First Breast Cancer “Durable Regression” with Immunotherapy: Judy Perkins, Inspire member

By Kathleen Hoffman, PhD MSPH

On June 4, 2015, Holly Kitchen, a young mom with metastatic breast cancer, published a video that received over 46 million views in one week. Its message? “Metastatic breast cancer has no cure.”1 Exactly three years to the day, the National Institutes of Health announced that someone with metastatic breast cancer has been cured.2 Here’s her story.

Judy Perkins joined the Advanced Breast Cancer Support Community on Inspire in August 2013, shortly after her diagnosis with metastatic breast cancer. But her experience with breast cancer started in 2003, while working as an engineer and mother of young children (her oldest was only five). At age 38, Judy was diagnosed with stage 0 breast cancer. “I was told that I had a ‘precancerous” condition,’” she said in an email interview, last week.3

She had a mastectomy and complete axillary dissection as her treatment, she told a National Breast Cancer Coalition (NBCC) Advocate Leadership Summit in 2017. “At the time I was completely ignorant and believed that more is better, and apparently so did my surgeons,” she said. Two weeks later she was back at work. 4

“I didn’t think I was cured,” she told Inspire, “simply because I thought I hadn’t even had cancer. You can’t be cured of something you never had.”3

But everything changed in 2013, when she found a lump, and then received a diagnosis of stage IV disease. Her clinician told her that she probably had three years to live.4

“I was in terror and shock with this diagnosis,” she told the NBCC audience.  Inspire, she said, made a difference. “It was nice to have the support and camaraderie of other people who were dealing with MBC [metastatic breast cancer] like I was,” she said. “Sometimes, I had practical questions about side effects. Other times, I could just commiserate or share in the dark humor that we enjoy.”3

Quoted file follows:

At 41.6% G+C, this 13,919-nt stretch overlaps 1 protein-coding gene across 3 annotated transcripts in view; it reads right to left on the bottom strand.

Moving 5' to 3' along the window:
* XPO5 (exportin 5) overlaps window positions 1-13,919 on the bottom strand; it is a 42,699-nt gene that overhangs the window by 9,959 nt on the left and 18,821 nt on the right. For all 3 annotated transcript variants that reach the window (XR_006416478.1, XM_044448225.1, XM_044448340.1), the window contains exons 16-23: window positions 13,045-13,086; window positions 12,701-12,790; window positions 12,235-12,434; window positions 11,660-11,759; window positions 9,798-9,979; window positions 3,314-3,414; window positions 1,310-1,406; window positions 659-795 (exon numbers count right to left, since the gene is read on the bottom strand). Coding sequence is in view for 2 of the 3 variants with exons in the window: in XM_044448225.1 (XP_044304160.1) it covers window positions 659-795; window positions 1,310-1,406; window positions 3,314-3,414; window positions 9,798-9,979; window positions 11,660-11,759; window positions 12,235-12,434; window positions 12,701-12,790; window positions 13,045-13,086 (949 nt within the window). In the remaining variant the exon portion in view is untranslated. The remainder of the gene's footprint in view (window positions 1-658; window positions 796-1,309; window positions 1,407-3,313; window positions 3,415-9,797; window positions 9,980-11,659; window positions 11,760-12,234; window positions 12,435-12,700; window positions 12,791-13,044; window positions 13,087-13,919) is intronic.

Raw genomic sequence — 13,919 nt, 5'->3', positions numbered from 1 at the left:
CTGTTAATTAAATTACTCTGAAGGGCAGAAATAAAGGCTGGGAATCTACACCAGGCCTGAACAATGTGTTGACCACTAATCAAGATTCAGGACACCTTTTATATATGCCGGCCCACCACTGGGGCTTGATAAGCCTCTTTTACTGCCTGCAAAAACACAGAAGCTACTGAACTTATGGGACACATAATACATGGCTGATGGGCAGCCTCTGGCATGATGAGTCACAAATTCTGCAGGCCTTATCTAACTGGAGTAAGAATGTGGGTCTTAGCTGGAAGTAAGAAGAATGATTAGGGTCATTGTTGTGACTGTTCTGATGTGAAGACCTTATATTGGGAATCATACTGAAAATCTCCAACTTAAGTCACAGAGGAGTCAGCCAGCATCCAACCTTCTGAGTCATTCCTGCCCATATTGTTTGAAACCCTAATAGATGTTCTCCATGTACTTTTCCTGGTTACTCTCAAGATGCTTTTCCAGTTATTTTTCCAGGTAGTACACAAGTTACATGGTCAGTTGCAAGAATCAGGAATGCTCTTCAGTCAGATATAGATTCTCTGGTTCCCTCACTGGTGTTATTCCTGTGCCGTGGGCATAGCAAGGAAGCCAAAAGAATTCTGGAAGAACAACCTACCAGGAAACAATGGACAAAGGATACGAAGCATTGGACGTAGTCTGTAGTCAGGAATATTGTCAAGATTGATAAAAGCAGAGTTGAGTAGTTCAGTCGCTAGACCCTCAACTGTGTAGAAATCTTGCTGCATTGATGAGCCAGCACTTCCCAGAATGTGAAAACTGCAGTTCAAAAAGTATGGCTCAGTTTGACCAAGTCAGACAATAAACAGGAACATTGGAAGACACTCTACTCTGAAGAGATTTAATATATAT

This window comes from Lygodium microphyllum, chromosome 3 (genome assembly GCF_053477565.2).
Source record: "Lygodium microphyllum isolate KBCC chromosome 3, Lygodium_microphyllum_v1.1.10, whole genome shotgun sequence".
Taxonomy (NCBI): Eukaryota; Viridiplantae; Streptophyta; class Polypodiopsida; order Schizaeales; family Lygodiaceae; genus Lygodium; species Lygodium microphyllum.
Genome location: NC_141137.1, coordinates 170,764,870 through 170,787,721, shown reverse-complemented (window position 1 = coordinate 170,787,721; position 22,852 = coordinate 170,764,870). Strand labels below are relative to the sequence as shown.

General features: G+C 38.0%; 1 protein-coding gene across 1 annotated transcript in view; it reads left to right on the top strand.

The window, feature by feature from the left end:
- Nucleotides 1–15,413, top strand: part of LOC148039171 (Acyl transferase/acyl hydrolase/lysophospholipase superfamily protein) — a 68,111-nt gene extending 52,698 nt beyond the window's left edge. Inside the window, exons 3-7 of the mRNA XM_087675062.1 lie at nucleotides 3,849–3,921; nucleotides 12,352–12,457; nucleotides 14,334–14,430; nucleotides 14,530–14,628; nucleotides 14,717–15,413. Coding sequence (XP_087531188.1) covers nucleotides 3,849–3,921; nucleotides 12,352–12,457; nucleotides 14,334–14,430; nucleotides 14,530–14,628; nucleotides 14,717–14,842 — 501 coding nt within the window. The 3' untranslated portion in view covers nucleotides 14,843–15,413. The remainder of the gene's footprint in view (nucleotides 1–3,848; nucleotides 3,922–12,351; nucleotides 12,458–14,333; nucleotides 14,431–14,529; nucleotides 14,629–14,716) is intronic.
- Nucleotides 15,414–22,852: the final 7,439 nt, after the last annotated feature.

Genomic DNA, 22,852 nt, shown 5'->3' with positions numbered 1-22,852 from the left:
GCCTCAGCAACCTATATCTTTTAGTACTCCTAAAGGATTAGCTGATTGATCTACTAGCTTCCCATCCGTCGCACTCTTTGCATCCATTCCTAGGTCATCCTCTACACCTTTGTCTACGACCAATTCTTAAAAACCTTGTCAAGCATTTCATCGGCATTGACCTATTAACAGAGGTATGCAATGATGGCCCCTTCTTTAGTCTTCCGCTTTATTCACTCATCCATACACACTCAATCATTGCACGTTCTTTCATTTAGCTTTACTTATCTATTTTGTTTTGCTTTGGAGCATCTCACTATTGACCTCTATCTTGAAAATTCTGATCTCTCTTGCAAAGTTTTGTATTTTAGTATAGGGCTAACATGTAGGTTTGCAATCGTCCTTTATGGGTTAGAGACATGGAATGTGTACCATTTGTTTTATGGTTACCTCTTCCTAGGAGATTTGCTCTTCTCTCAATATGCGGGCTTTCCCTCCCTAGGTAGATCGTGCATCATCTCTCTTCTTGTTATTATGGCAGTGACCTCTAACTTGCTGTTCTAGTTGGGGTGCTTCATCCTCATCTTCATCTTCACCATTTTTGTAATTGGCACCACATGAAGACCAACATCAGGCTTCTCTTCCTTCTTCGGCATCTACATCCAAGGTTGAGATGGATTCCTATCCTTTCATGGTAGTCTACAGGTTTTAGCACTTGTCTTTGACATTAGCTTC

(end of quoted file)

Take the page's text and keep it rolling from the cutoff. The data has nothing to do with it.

At her NBCC presentation, she revealed her handle, adventureswithcancer** and said, “my motto is ‘don’t be a sheeple, people,’” referring to her own advocacy in learning about her disease.4 In her Inspire interview she said, “My advice for people diagnosed with breast cancer, or any other disease, for that matter, is to educate yourself and be your own advocate. It is your job to oversee your treatment and get the best that you can for yourself out of the system. Consider yourself an important part of the team and participate in your own care.”3

Judy went to a comprehensive cancer center in order to access clinical trials. She turned to Inspire members for guidance in dealing with side effects from her treatment. Unfortunately, none of the drugs her new oncologist at the University of Miami prescribed worked for long. “I quickly realized I was not going to be on the right hand side of that median curve,” she said. She got through 2014 having exhausted a dozen treatments and finally qualified for a clinical trial. This clinical trial treatment worked for six months, melting away her cancer, but she suffered from severe side effects which forced her to stop the treatment.4

At this point, she was “planning on dying” and almost didn’t go to a conference called Project Lead, NBCC’s science training program for advocates. At the last minute, she decided to attend, with life changing results. The instructor of the immunotherapy session, Dr. Stephanie Goff, told the group that she ran a clinical trial. “Of course, I immediately cornered her after class, over a beer, and forced her to tell me more about this trial,” Judy told the NBCC summit.4

Within a few weeks, she had enrolled. What made her application stand out? “I guess I was just the first one to qualify,” she said. “The main problem is that you have to have at least two tumors. One for the resection and one to watch to see if the treatment works. A lot of people have bone-only disease and don’t qualify. By the time they have the tumors (maybe in the lungs or liver), they may be starting to get too sick to qualify for the trial.”3